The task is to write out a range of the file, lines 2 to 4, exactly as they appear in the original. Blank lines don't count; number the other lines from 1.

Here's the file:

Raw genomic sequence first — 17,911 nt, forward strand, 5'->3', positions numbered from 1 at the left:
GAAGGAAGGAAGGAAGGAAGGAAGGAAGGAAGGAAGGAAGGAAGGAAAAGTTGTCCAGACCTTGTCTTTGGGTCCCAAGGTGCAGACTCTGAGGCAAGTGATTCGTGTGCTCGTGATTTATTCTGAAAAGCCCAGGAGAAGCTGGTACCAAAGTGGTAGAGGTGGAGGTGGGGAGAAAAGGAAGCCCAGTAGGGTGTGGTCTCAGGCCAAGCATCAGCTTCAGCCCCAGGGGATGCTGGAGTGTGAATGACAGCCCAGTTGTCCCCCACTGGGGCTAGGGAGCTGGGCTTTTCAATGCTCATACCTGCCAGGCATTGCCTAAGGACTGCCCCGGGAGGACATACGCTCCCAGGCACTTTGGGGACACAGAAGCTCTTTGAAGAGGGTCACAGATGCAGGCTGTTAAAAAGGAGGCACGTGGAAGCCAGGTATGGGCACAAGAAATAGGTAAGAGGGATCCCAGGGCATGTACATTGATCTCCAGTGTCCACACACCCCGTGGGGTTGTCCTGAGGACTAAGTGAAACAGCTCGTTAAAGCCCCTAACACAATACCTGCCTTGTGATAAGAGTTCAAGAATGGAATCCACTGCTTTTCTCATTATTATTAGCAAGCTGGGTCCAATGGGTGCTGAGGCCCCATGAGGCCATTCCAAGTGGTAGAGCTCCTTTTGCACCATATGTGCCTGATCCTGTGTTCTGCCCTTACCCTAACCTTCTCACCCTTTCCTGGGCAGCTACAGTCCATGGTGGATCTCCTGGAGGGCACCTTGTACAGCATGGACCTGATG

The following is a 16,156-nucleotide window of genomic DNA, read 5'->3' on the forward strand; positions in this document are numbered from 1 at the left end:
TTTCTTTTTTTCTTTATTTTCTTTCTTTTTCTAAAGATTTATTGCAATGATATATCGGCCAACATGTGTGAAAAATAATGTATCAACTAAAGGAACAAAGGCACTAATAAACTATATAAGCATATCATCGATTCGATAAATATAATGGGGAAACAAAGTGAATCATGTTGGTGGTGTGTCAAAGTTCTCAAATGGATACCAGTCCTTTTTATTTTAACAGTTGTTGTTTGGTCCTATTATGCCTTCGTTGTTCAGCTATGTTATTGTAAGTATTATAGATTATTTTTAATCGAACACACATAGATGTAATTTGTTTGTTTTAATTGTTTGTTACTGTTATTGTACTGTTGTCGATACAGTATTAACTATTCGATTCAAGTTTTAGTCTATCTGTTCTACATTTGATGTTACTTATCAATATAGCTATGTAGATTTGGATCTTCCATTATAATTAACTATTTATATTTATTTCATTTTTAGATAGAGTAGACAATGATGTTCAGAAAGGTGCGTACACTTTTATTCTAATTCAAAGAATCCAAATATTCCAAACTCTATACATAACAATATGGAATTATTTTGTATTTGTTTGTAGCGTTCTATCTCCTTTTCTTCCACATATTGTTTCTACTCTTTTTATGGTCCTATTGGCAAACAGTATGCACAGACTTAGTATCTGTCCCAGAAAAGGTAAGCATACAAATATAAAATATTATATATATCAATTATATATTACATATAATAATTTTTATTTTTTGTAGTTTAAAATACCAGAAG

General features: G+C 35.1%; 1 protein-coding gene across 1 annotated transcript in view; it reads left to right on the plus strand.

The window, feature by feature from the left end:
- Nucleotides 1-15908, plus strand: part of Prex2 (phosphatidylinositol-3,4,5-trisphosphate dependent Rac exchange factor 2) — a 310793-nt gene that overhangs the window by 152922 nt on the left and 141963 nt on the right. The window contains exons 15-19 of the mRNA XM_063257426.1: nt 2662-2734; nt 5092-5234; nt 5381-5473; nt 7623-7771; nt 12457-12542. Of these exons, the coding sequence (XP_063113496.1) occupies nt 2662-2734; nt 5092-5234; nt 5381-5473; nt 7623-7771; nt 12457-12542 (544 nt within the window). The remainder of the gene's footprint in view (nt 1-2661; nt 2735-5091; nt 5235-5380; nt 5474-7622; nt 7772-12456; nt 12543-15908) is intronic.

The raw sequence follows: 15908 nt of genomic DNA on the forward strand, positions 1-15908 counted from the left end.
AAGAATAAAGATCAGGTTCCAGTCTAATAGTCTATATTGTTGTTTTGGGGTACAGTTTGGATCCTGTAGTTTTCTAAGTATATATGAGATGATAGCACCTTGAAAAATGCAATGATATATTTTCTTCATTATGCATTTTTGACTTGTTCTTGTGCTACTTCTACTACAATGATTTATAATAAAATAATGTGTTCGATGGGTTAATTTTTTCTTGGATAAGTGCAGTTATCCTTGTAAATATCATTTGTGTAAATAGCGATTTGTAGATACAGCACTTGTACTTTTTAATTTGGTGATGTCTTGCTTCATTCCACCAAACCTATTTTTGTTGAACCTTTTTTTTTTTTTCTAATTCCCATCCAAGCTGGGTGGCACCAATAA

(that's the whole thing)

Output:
GAAGGAAGGAAGGAAGGAAGGAAGGAAGGAAGGAAGGAAGGAAGGAAAAGTTGTCCAGACCTTGTCTTTGGGTCCCAAGGTGCAGACTCTGAGGCAAGTGATTCGTGTGCTCGTGATTTATTCTGAAAAGCCCAGGAGAAGCTGGTACCAAAGTGGTAGAGGTGGAGGTGGGGAGAAAAGGAAGCCCAGTAGGGTGTGGTCTCAGGCCAAGCATCAGCTTCAGCCCCAGGGGATGCTGGAGTGTGAATGACAGCCCAGTTGTCCCCCACTGGGGCTAGGGAGCTGGGCTTTTCAATGCTCATACCTGCCAGGCATTGCCTAAGGACTGCCCCGGGAGGACATACGCTCCCAGGCACTTTGGGGACACAGAAGCTCTTTGAAGAGGGTCACAGATGCAGGCTGTTAAAAAGGAGGCACGTGGAAGCCAGGTATGGGCACAAGAAATAGGTAAGAGGGATCCCAGGGCATGTACATTGATCTCCAGTGTCCACACACCCCGTGGGGTTGTCCTGAGGACTAAGTGAAACAGCTCGTTAAAGCCCCTAACACAATACCTGCCTTGTGATAAGAGTTCAAGAATGGAATCCACTGCTTTTCTCATTATTATTAGCAAGCTGGGTCCAATGGGTGCTGAGGCCCCATGAGGCCATTCCAAGTGGTAGAGCTCCTTTTGCACCATATGTGCCTGATCCTGTGTTCTGCCCTTACCCTAACCTTCTCACCCTTTCCTGGGCAGCTACAGTCCATGGTGGATCTCCTGGAGGGCACCTTGTACAGCATGGACCTGATG

The following is a 16,156-nucleotide window of genomic DNA, read 5'->3' on the forward strand; positions in this document are numbered from 1 at the left end:
TTTCTTTTTTTCTTTATTTTCTTTCTTTTTCTAAAGATTTATTGCAATGATATATCGGCCAACATGTGTGAAAAATAATGTATCAACTAAAGGAACAAAGGCACTAATAAACTATATAAGCATATCATCGATTCGATAAATATAATGGGGAAACAAAGTGAATCATGTTGGTGGTGTGTCAAAGTTCTCAAATGGATACCAGTCCTTTTTATTTTAACAGTTGTTGTTTGGTCCTATTATGCCTTCGTTGTTCAGCTATGTTATTGTAAGTATTATAGATTATTTTTAATCGAACACACATAGATGTAATTTGTTTGTTTTAATTGTTTGTTACTGTTATTGTACTGTTGTCGATACAGTATTAACTATTCGATTCAAGTTTTAGTCTATCTGTTCTACATTTGATGTTACTTATCAATATAGCTATGTAGATTTGGATCTTCCATTATAATTAACTATTTATATTTATTTCATTTTTAGATAGAGTAGACAATGATGTTCAGAAAGGTGCGTACACTTTTATTCTAATTCAAAGAATCCAAATATTCCAAACTCTATACATAACAATATGGAATTATTTTGTATTTGTTTGTAGCGTTCTATCTCCTTTTCTTCCACATATTGTTTCTACTCTTTTTATGGTCCTATTGGCAAACAGTATGCACAGACTTAGTATCTGTCCCAGAAAAGGTAAGCATACAAATATAAAATATTATATATATCAATTATATATTACATATAATAATTTTTATTTTTTGTAGTTTAAAATACCAGAAG